What the numbers really tell us about living longer in retirement
Retirement / 31 December 2018, 11:00am / Mark Miller
Covering the retirement beat, I often hear this claim: “We’re all living longer.”
It usually precedes arguments for various strategies to help build retirement security in an age of boundless longevity - such as persuading people to save more money or delay filing for Social Security. It also is used to argue that pension, Social Security or Medicare benefits are unaffordable, and should be cut.
Average longevity has indeed risen in the United States but the gains are tapering off, according to the Society of Actuaries (SOA), which this week released its annual “mortality improvement scale,” which pension plan sponsors use to project their future payout obligations.
It reflects a slight decline in life expectancy compared with 2017 due to growth in three of the 10 leading causes of death in the United States: unintentional injury, Alzheimer’s disease and suicide. All three categories increased significantly from 2015 to 2016, he notes. The new life expectancy for a 65-year-old man fell just over a month, to 85.6 years; for women, the average number fell just under a month, to 87.6 years.
The most significant declines have occurred in middle-aged people, aged 25 to 56, notes Hall. And more broadly, he says the U.S. mortality numbers have been deteriorating since 2010. “The trend toward improving mortality has been much lower in recent years than it was historically,” says Dale Hall, managing director of research for the SOA.
The question is, why?
The United States is one of the wealthiest countries in the world, and we spend more on healthcare per capita than any other country. But life expectancy and gains in health have lagged other high-income countries for years, according to a 2013 report sponsored by the National Institutes of Health and which included a panel of medical experts.
The study notes that the United States does have lower-than-average cancer death rates and better control of blood pressure and cholesterol than peer countries. As a result, if you reach age 75 you can expect to live longer than your counterparts abroad.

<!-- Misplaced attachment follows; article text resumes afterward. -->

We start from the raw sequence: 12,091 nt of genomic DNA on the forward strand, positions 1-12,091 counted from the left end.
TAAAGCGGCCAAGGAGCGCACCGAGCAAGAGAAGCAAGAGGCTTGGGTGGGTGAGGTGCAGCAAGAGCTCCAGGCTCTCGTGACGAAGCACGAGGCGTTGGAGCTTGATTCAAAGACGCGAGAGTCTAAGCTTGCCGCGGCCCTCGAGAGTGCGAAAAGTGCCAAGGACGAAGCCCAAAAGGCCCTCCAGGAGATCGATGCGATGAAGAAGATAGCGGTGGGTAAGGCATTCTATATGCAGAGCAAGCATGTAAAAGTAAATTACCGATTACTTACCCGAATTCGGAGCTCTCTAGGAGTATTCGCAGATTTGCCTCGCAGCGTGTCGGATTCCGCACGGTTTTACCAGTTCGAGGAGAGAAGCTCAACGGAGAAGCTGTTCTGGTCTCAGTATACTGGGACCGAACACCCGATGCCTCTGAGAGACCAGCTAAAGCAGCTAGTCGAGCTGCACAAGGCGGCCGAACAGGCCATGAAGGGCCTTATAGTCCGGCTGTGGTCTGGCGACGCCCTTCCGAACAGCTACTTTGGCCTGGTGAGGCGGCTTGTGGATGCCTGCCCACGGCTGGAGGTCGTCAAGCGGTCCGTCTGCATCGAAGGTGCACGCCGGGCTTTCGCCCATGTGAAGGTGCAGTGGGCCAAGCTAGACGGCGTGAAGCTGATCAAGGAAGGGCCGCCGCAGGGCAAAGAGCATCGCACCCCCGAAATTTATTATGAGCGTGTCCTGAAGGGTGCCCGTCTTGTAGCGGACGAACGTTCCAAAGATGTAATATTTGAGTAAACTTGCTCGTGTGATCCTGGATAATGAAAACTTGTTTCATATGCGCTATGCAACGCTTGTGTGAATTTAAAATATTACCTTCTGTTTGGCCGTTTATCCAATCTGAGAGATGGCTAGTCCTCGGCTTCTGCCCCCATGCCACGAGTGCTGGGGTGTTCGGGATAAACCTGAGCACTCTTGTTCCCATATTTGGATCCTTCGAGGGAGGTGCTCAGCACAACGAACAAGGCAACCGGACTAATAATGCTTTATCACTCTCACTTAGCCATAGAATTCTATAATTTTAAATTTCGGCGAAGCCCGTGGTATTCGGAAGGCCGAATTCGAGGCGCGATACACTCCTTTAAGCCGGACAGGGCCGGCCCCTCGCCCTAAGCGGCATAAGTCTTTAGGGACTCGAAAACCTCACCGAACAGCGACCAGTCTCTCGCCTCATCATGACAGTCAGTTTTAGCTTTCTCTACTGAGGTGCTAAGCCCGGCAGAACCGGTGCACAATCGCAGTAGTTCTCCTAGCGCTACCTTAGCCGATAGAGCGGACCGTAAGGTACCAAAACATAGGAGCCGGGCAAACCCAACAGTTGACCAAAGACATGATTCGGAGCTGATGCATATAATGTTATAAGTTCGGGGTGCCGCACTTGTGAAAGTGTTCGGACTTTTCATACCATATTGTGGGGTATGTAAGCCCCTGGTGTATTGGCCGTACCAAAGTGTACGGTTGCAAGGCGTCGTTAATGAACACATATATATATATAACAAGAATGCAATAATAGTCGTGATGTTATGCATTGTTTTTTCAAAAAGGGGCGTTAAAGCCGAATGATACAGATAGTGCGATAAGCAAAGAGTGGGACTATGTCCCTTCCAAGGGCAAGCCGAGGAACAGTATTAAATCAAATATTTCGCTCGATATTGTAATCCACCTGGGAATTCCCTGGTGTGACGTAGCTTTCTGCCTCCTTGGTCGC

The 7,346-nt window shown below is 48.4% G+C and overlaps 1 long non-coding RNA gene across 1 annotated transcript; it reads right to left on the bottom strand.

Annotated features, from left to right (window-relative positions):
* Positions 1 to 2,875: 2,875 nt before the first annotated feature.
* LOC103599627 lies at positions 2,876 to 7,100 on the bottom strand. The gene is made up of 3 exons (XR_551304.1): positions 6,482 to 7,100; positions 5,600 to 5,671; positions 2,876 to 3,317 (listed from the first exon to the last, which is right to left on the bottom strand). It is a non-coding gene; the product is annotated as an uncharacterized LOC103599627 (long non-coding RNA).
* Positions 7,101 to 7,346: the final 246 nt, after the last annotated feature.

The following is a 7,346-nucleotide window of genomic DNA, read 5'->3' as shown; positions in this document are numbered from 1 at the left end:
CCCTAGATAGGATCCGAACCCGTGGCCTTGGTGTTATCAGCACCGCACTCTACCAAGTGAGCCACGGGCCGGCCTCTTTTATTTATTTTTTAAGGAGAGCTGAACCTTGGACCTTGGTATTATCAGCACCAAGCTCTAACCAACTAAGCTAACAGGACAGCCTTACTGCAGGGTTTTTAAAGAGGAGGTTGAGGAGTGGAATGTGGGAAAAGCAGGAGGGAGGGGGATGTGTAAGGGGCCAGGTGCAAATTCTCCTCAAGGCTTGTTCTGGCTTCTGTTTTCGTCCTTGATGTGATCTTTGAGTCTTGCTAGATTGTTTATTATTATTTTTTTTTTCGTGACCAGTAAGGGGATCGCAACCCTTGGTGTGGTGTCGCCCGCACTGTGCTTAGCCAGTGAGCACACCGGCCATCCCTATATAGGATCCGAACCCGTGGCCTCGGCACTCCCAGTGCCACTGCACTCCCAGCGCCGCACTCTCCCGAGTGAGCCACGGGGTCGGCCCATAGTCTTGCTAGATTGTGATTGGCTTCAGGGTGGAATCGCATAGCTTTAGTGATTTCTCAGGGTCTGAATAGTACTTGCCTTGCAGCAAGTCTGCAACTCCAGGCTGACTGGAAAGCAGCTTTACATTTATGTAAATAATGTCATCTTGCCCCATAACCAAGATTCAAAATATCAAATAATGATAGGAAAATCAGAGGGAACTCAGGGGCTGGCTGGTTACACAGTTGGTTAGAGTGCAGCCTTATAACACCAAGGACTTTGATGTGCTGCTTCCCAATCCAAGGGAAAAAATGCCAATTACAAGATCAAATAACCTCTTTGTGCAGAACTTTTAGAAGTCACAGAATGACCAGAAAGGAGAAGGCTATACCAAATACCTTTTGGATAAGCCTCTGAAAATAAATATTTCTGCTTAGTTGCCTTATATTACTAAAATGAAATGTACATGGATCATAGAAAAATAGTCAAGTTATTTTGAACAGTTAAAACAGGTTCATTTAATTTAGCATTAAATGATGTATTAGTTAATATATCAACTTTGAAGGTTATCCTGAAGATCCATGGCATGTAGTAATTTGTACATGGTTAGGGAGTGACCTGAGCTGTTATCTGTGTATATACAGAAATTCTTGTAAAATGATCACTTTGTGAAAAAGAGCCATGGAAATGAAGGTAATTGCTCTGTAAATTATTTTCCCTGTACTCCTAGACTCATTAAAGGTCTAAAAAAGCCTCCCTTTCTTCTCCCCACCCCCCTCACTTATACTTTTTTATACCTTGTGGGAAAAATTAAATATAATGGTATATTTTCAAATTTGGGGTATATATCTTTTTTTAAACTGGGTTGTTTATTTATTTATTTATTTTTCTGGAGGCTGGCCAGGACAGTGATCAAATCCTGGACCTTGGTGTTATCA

LOSING AN OLYMPIC EVENT
But overall, the study found that Americans are faring worse in a wide range of measures, including infant mortality and low birth weight, injuries and homicides, drug-related deaths, obesity and diabetes, heart disease and chronic lung disease. Many of the conditions sharply reduce the odds of reaching age 50 - and for those who do, the conditions contribute to poorer health and greater illness later in life, the report found.
“If health were an Olympic event, we have been getting beat by lots of other nations,” said Stephen Bezruchka, a professor at the School of Public Health of the University of Washington in Seattle.
The poor performance does not stem only from problems with access to healthcare, he notes. “We tend to confuse health and healthcare,” he said, adding that research shows that medical care accounts for no more than 15 percent of the mortality gap between the United States and other rich countries.
Epidemiologists have documented that societies with less economic equality have worse than average health. Some of this stems from the inability of lower-income households to meet basic needs such as adequate nutrition and shelter. But at the high end of wealth, Bezruchka notes, there is a diminishing-return effect - money can purchase only so much health.
“Those with more income do have lower mortality, but you get a greater return on average health by taking a little from the rich and giving it to the poorer person.”
The high rate of childhood poverty in the United States is another important factor driving life expectancy, he said. “Healthier societies privilege early life in various ways. For example, they give mothers or fathers paid time off to raise kids - the U.S. is one of the only major countries in the world that don’t have a nationally mandated paid parental leave.”
A study released earlier this year by the actuaries at the Social Security Administration based on the agency’s massive database on American workers confirmed that lifetime earnings have a profound effect on longevity. [nL1N1S90YW] (reut.rs/2R80bZe).
The differences were expressed as mortality ratios. A ratio of 1.00 means death rates for a given group were equal to the group as a whole; ratios lower than that number indicate lower mortality, while a higher number indicates earlier death.
In 2015 retired men aged 62-64 in the highest-income quintile had a ratio of 0.52, while those in the lowest-income quintile had a ratio of 1.77. The comparable figures for women were not much different - 0.73 for the highest-income quintile, and 1.54 for the lowest.
Proposals to raise the age of eligibility for Social Security or Medicare would be a cruel blow to workers on the wrong side of those numbers. If we are going to achieve more appropriate long-term reforms to these programs it will be important to convince the public that “No - we are not all living longer.”
Instead, we should be focusing on this question: why are Americans in poorer health than people in comparable wealthy nations around the world - and what can we do to change that?